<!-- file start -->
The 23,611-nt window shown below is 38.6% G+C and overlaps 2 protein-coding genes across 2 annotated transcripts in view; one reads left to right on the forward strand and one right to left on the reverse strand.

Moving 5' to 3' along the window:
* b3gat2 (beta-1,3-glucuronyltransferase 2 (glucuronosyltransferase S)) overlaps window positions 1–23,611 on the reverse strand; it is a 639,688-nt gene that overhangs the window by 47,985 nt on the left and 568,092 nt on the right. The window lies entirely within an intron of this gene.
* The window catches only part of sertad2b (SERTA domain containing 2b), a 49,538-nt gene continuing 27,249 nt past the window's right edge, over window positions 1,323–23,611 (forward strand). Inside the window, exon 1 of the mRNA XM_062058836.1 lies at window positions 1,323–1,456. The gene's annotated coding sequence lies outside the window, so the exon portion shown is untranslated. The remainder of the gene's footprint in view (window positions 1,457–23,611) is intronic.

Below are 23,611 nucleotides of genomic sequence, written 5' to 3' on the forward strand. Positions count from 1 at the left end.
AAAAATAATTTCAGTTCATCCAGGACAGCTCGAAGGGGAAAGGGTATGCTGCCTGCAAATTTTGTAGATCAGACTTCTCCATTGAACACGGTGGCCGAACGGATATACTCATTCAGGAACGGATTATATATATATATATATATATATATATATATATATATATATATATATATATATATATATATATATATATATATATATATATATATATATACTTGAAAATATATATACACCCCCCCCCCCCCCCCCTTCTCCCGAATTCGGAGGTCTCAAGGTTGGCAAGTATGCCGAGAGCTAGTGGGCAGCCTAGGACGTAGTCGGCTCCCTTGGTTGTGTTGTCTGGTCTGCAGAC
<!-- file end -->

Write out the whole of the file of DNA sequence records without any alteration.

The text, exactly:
The 23,611-nt window shown below is 38.6% G+C and overlaps 2 protein-coding genes across 2 annotated transcripts in view; one reads left to right on the forward strand and one right to left on the reverse strand.

Moving 5' to 3' along the window:
* b3gat2 (beta-1,3-glucuronyltransferase 2 (glucuronosyltransferase S)) overlaps window positions 1–23,611 on the reverse strand; it is a 639,688-nt gene that overhangs the window by 47,985 nt on the left and 568,092 nt on the right. The window lies entirely within an intron of this gene.
* The window catches only part of sertad2b (SERTA domain containing 2b), a 49,538-nt gene continuing 27,249 nt past the window's right edge, over window positions 1,323–23,611 (forward strand). Inside the window, exon 1 of the mRNA XM_062058836.1 lies at window positions 1,323–1,456. The gene's annotated coding sequence lies outside the window, so the exon portion shown is untranslated. The remainder of the gene's footprint in view (window positions 1,457–23,611) is intronic.

Below are 23,611 nucleotides of genomic sequence, written 5' to 3' on the forward strand. Positions count from 1 at the left end.
AAAAATAATTTCAGTTCATCCAGGACAGCTCGAAGGGGAAAGGGTATGCTGCCTGCAAATTTTGTAGATCAGACTTCTCCATTGAACACGGTGGCCGAACGGATATACTCATTCAGGAACGGATTATATATATATATATATATATATATATATATATATATATATATATATATATATATATATATATATATATATATATATATATATATATATACTTGAAAATATATATACACCCCCCCCCCCCCCCCCTTCTCCCGAATTCGGAGGTCTCAAGGTTGGCAAGTATGCCGAGAGCTAGTGGGCAGCCTAGGACGTAGTCGGCTCCCTTGGTTGTGTTGTCTGGTCTGCAGAC